Home and inpatient hospice care of terminal head and neck cancer patients

Yoav P. Talmi, Michaela Bercovici, Alexander Waller, Zeev Horowitz, Abraham Adunski, Jona Kronenberg

Research output: Contribution to journalArticlepeer-review


The objective is to evaluate and compare data on a cohort of terminal head and neck cancer (HNC) patients from both home and hospital-based hospice programs and to define the particular problems and needs of those patients. The setting was a tertiary academic referral centre in Tel Hashomer, Israel. We carried out a retrospective survey of patient charts based on hospice databases and death certificates of the hospital tumor registry. Charts of 102 HNC patients admitted to the hospice between 1988 and 1994 and 24 charts of HNC patients cared for by the home hospice program between 1990 and 1994 were studied. Pain, airway problems, and dysphagia were the common problems reported. A comparison of the two programs showed home hospice patients to be younger and with lower pain levels, less weight loss, and less oral candidiasis. There were fewer oral cavity tumor patients in the home hospice group. The incidence of distant metastases was in the 50% range in both groups. Judging by chart entries relating to pain, airway care, and food intake, treatment protocols were effective in both programs in the alleviation of pain and other symptoms. Both programs appeared to provide adequate care for terminal HNC patients. The main differences in care between the two groups stemmed from the decisions of referring physicians and not from a predetermined level of care. The incidence of distant metastases was higher than that reported in earlier clinical series.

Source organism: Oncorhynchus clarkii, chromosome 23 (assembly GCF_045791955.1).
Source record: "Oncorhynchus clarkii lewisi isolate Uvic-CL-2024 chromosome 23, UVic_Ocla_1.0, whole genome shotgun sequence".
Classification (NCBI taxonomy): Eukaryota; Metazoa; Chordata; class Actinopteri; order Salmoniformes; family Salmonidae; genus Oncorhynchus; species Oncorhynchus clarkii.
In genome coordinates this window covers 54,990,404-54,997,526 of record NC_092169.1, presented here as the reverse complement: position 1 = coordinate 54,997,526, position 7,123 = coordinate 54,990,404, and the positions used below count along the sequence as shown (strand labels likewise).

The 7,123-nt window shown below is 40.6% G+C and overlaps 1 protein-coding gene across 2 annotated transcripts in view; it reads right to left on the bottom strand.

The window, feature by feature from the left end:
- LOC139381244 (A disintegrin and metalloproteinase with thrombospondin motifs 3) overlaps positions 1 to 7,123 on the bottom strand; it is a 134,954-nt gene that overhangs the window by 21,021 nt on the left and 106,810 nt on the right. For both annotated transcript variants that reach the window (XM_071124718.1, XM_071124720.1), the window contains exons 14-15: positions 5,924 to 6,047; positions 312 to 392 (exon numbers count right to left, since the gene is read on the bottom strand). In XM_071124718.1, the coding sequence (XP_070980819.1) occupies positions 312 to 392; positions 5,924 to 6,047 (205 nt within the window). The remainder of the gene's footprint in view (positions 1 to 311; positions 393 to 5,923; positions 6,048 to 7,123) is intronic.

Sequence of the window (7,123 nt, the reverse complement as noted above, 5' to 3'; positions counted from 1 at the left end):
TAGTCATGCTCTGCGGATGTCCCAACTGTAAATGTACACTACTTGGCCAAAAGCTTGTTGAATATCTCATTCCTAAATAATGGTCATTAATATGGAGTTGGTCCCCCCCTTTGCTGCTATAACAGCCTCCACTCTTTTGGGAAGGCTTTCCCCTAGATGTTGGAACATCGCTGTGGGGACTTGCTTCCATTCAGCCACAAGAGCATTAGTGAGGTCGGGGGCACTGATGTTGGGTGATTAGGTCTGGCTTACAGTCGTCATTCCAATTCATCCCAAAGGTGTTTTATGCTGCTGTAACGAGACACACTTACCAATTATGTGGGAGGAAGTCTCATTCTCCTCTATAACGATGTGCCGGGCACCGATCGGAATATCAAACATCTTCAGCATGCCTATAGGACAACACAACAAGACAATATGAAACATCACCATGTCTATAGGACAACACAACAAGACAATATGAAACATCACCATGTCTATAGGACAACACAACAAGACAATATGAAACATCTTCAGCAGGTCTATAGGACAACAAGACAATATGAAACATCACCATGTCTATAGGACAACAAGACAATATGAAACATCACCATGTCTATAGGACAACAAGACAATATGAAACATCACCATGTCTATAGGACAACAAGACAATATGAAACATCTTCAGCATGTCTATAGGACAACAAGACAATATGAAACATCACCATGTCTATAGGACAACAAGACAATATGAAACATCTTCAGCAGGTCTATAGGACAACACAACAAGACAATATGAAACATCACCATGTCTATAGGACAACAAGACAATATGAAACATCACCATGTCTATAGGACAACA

Original languageEnglish
Pages (from-to)9-14
Number of pages6
JournalJournal of Palliative Care
Issue number1
StatePublished - 1997
Externally publishedYes


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